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An On V Update to Old Ideas, Round Five

(To check out other “On V Updates to Old Ideas”, click here.)

Since we took so long between updates--before yesterday’s post, we posted our last update in the beginning of December--we have quite a few updates to get through, so we decided to keep the fun rolling along with another On V update today:

Update to “I Didn’t Deserve My Combat Pay”

Of all the guest posts and op-eds Eric C and I have written, my op-ed “I Didn’t Deserve My Combat Pay” for the Washington Post created by far the most controversy. Since we have no plans to start a political action committee dedicated to reforming the pay system, and the military tends to move as slow as molasses and never against the troops, we expected it to end there.

However (and huge hat tip to former “Helldiver” Jesse Murphree for the notice), it looks like the military (and by extension, the Obama administration) has changed the rules of who qualifies for Imminent Danger Pay.

The change is simple: imminent danger pay is now prorated by day, not month. This means--as we specifically spelled out in our op-ed and repeated by the Air Force Times--that people who visit a war zone for two days--on the last day of one month and the first day of another, like Generals visiting for Change of Command ceremonies--only receive two days worth of Imminent Danger Pay, not two months--something like 15 dollars versus 450.

So two issues remain. First, some conservative blogs blame Obama for screwing the troops. He isn’t. He is simply eliminating a loophole to prevent soldiers--especially flag officers--from gaming the system and screwing the taxpayer, which conservatives should love. It is also unclear who made this change; did General Dempsey propose it? Some finance officer? The secretary of defense? Or did President Obama do it himself, because he routinely goes through the Pentagon budget line by line searching for ways to screw soldiers? We don’t know.

Second, this doesn’t solve all of the military’s issues with pay, including how many different countries qualify as “war zones”, the fact that the “combat zone tax exclusion” is still given out by month, the fact that sailors and airmen not deployed to war zones can collect the same benefits as those soldiers deployed on the ground, and the fact that soldiers who bear the brunt of the fighting still deserve plenty more.

Despite the need to change more, I cannot believe that we might have played a role in this. The Air Force Times, for example, uses almost my exact analogy to justify the change. Expect us to follow up on this issue.
   
Inanities and Hyperbole in the Defense Department Budget Fight, continued...

In every On V update so far, we have provided some links about the defense department’s struggle to keep every single dollar of its budget intact. Today we will limit it to three good articles on the topic:

1. Chuck Spinney’s article on the F-35 is brilliant. The plane--in as simple words as possible--is a waste of money.

2. This is an even handed take on the subject by the NY Times.

3. This Todd Purdum article in Vanity Fair bemoans the growth of Top Secret America and the Military Industrial complex through George F. Kennan’s eyes. A great read.

Video Games Aren’t Violent?

A long time back, close friend Will M. guest posted about the link between violent video games and school shootings. Will quoted an expert in psychology and killing, Lt. Col. David Grossman, whose wildly influential books On Killing and On Combat influenced my thinking on this subject for years.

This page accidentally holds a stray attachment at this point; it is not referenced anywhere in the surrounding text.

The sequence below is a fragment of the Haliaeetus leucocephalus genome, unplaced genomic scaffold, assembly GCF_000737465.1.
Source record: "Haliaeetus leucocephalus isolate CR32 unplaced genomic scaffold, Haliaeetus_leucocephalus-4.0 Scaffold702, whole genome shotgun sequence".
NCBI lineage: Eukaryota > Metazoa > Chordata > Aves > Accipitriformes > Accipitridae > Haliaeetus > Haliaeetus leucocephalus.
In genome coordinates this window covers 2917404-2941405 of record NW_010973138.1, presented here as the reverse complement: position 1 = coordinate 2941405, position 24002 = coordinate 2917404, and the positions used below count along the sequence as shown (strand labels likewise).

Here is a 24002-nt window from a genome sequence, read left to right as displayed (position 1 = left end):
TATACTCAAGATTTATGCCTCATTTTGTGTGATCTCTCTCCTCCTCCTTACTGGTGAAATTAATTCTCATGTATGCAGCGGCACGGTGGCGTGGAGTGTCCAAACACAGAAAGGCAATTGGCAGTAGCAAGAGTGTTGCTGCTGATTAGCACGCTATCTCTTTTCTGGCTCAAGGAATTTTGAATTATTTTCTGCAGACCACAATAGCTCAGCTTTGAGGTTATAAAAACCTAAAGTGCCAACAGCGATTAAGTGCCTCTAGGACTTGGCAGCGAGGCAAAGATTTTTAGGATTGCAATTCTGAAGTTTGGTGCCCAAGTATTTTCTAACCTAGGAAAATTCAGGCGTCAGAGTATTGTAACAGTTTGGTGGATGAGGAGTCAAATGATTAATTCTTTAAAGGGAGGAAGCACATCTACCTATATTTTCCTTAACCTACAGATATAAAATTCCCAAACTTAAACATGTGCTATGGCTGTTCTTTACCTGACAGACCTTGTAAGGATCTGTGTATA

However, a recent EconomistSpecial report on video games” took issue with this very premise. In general, the link between video games and violence just hasn’t been shown in any scientifically rigorous way--ie experiments.

Update to Criminals and Counter-Insurgents

Any long time reader can tell that Michael C generally finds more in common between counter-insurgency wars and crime than between conventional inter-state wars and counter-insurgencies. On this, read this blog post by Mike Few, which shows the cooperation of the city of Salinas and students at the Naval Post Graduate School to help fight crime. It sure seems like crime and COIN are related.

Also, listen to this Fresh Air interview with David Kennedy called “Don’t Shoot”. David Kennedy’s approach to stopping inner-city crime seems awfully familiar to population-centric counter-insurgency too.

Wanat Stays in the News

Besides being the best topic for a war movie, Wanat had a profound effect on both authors of this blog because it occurred in Michael C’s battalion right before he returned to Italy. In the larger world, it remains insanely controversial (as pointed out by Derek in the comment’s section of that post.). But I believe Mark Bowden did a fairly even handed description of the larger issues with the battle of Wanat in his piece for Vanity Fair. (Full disclosure: I remain close to the leaders in that battalion, particularly Colonel Ostlund.)

Update to Kill Company

In the first few months of On V’s existence, we wrote about a brigade run amok in Iraq, punctuated by a company that earned the moniker “Kill Company”, in part for killing civilians. The leader of the Rakkasans--third brigade of the 101st Airborne Division--Colonel Michael D. Steele of Black Hawk Down fame, ended up becoming a case study in unethical leadership.

He popped into the news recently, supporting Herman Cain for presidential campaign. Enough said.

Update to Offensive and Security Operations

While researching a different post, I stumbled upon this Command and General Staff College thesis paper that argues for a middle ground between “population-centric” and “enemy-centric” counter-insurgency. It sounds a lot like my argument for having offensive, defensive and security operations going on simultaneously.

One comment

That update to military pay still blows my mind.